…copyright is an ongoing social negotiation, tenuously forged, endlessly revised, and imperfect in its every incarnation. (Jonathan Lethem)
I would be honored if someone actually saw fit to reuse anything I write in this blog. Re-publishing someones work or writing in subsequent explorations of a topic is nothing but a pure compliment in my mind. Even if used as a counterpoint to the message being expressed, significance of the original writing is established. One may argue that I clearly don’t expect to pay my rent with the sale of these blog posts (actually, on the contrary, I essentially pay a hefty tuition that indirectly contributes to my inspiration to write them). But what do those artists who are literally fed by their work feel? Strangely, I think they might feel quite like me.
I have rarely met an artist who finds no joy in what they create. Even an inkling of that sentiment would immediately turn me off to their work. So would art happen if people weren’t paid? Duh. However, proposing that all art be free is ridiculous…that would inhibit many artists who rely on income to create new art. But there are other perspectives that bridge the gap between total monetary copyright coverage and completely free and open-source art. Perhaps in reverting back to a form of John Locke’s well-defined “supply and demand”, Radiohead pay a great tribute to their countryman over 4 centuries later. Radiohead, though not the originators of the concept by any means, created the most visible rendition of “pay-what-you-wish” with their album In Rainbows. By giving people the choice they can define the market and the value of the music rather than being told that the new Justin Beiber album is worth as much as the Ozzy Osbourne record. Much of the music I “try out” I download for free.For In Rainbows, I paid 10£.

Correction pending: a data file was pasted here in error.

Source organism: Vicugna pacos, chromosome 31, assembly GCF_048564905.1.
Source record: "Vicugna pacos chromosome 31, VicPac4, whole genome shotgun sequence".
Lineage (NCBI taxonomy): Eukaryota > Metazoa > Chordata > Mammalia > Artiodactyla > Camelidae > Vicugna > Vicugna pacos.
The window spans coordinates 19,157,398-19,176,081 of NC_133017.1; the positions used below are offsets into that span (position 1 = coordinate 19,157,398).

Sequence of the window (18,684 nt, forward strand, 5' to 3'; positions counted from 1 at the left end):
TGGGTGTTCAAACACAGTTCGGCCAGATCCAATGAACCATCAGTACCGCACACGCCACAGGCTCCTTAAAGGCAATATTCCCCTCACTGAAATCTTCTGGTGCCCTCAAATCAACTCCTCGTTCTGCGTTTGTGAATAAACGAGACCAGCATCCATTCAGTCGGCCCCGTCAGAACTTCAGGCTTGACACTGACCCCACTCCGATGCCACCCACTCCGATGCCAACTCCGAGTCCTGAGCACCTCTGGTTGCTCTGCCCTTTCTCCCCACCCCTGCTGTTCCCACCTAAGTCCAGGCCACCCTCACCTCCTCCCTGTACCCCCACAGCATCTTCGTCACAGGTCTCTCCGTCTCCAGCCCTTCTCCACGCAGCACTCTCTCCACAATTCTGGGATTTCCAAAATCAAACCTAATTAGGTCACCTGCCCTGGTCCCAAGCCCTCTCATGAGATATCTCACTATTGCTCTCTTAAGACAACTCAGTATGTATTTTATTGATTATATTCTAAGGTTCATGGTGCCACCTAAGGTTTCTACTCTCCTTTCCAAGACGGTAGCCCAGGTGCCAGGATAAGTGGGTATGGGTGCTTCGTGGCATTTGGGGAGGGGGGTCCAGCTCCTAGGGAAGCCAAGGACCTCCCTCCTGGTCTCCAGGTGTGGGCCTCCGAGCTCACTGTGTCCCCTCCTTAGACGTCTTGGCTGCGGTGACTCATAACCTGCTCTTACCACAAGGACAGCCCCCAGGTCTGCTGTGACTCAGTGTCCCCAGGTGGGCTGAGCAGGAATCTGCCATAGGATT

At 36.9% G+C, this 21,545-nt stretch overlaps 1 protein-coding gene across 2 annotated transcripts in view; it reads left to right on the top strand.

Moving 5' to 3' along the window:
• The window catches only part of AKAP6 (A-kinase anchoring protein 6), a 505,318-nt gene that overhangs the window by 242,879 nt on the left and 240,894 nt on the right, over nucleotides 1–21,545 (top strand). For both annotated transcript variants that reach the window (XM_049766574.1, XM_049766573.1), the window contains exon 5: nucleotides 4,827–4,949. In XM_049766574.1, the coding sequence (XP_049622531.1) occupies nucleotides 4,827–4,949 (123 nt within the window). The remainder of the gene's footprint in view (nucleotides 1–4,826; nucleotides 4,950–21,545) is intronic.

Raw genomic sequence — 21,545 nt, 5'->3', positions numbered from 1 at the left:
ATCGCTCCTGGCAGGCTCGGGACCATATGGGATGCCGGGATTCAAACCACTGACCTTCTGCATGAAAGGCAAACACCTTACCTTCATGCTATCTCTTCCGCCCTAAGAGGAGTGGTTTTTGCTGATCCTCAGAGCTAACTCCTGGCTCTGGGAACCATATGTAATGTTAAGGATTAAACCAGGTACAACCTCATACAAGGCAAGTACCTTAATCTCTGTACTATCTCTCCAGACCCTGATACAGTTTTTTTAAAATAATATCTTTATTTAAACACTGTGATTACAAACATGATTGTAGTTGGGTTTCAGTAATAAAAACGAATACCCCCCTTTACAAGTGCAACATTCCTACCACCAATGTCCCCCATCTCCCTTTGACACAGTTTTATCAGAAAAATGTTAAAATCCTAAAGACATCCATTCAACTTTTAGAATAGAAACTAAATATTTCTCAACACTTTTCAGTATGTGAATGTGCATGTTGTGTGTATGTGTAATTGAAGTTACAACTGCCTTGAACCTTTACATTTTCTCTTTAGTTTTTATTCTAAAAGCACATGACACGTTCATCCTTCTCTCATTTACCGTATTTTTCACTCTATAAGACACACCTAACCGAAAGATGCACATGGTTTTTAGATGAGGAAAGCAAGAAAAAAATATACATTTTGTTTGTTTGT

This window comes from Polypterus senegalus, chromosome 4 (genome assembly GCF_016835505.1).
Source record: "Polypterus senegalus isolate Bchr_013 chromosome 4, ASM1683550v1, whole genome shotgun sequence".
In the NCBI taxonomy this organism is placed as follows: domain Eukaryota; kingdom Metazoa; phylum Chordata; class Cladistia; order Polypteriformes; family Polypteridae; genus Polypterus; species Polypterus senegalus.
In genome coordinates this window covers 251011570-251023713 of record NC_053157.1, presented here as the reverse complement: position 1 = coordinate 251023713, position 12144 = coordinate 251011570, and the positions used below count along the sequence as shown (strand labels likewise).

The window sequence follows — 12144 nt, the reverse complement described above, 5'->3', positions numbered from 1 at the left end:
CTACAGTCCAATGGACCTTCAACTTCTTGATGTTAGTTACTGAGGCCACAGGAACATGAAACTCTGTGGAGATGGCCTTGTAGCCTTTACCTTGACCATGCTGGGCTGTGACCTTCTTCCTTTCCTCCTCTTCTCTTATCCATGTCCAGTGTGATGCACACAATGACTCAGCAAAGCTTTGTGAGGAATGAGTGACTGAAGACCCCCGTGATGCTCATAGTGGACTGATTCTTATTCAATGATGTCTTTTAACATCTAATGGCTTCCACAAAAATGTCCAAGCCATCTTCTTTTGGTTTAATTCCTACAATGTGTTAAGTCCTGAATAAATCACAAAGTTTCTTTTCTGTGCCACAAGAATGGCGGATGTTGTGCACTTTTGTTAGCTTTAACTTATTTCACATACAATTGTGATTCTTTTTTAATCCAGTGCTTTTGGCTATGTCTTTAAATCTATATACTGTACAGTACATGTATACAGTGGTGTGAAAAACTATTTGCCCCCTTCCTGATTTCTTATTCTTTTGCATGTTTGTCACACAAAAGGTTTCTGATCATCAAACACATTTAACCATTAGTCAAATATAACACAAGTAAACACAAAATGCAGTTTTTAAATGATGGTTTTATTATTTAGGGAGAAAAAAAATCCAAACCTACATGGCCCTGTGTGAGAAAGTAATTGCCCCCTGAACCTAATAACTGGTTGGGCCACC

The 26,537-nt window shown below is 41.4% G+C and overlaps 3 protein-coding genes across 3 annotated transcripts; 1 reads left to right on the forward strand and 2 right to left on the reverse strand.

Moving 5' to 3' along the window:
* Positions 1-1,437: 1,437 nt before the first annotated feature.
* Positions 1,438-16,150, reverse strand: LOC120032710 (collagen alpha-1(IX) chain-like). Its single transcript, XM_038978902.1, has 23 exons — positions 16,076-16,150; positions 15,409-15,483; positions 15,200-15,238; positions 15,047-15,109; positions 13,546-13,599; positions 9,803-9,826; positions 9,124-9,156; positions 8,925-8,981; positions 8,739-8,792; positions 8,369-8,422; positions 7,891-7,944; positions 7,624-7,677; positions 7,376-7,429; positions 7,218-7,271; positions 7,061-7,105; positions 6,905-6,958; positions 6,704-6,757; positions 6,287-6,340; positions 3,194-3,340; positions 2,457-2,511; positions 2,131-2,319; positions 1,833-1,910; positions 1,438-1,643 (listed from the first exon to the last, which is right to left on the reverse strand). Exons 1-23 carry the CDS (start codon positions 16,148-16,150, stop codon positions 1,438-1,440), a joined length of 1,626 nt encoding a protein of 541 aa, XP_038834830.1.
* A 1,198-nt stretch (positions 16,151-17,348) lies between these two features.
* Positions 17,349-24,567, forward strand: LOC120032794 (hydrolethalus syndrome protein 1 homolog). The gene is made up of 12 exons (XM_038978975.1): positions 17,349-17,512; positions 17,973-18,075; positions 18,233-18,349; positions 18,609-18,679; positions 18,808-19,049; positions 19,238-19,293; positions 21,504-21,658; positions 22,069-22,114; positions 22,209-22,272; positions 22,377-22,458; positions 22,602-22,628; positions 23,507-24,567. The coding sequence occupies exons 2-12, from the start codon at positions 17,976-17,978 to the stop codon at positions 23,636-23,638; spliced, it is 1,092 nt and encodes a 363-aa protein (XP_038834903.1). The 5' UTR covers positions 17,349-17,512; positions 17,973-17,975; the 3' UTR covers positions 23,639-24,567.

Lethem believes that when looked at from another angle, one that is very economically significant in this era, “copyright” is not a right, but a monopoly on use. Bilions of dollars are lost and gained based on formation or blocking of monopolies by large corporations and the government, respectively. Are artists monopolizing letters, words, sounds…by putting them in small combinations and saying don’t touch? Maybe it is a question of time. Current copyrights on art and music are measured in decades. How far does the radio-wave of Metallica’s baseline have to travel outside the atmosphere and through the galaxy before it becomes universal? Personally I think that it would be fair to give an artist 1 year of absolute copyright (no re-use at all without permission or royalty) before opening the work up for sampling and iteration. At no point would it be legal for anyone to sell the original unaltered work for profit without the artists permission. If everyone made their art pay-what-you-wish it would all sell for true market value OR everyone would take everything for free and we would have self-imposed communism…wouldn’t that be telling?!
Thanks Fred (Flintstone).
Enough scary stuff… The thought of loving an object or idea into its “real” form was well expressed by a character in the Velveteen Rabbit, perhaps one of my favorite childhood books. “Real isn’t how you are made…It’s a thing that happens to you…” ~old Skin Horse (Margery Williams) Fortunately, this concept was blatantly re-used and very slightly rephrased in one of my favorite “kids” movies, Toy Story. Similarly, pieces of art, even if viewed by a lover of the artist, grow on a person over time and have more and more significance as they begin to relate to the lives and experiences (and eventually memories) of the viewer. Many of the musical greats, like Dylan for example, seem to understand this and encourage their works to be spread and reused freely and in turn receive the honor of being a part of new art and ideas.
Regarding the documentation of human history, my opinion is rigid. A candid photo of a person acting in a significant cultural and political event belong to everyone. It is ridiculous to consider privatizing history. There seems to be plenty of censorship in the world already without documenters keeping more from the public. This becomes even more important when considering how influential media has proven in times of need or conflict. The photographer of the molotov man saw and understood a certain context to the man’s situation but others might have seen it entirely different at the same moment and location, and have clearly seen different perspectives after the fact. Only the subject of the photo could actually describe his intention…maybe he saw it like Banksy…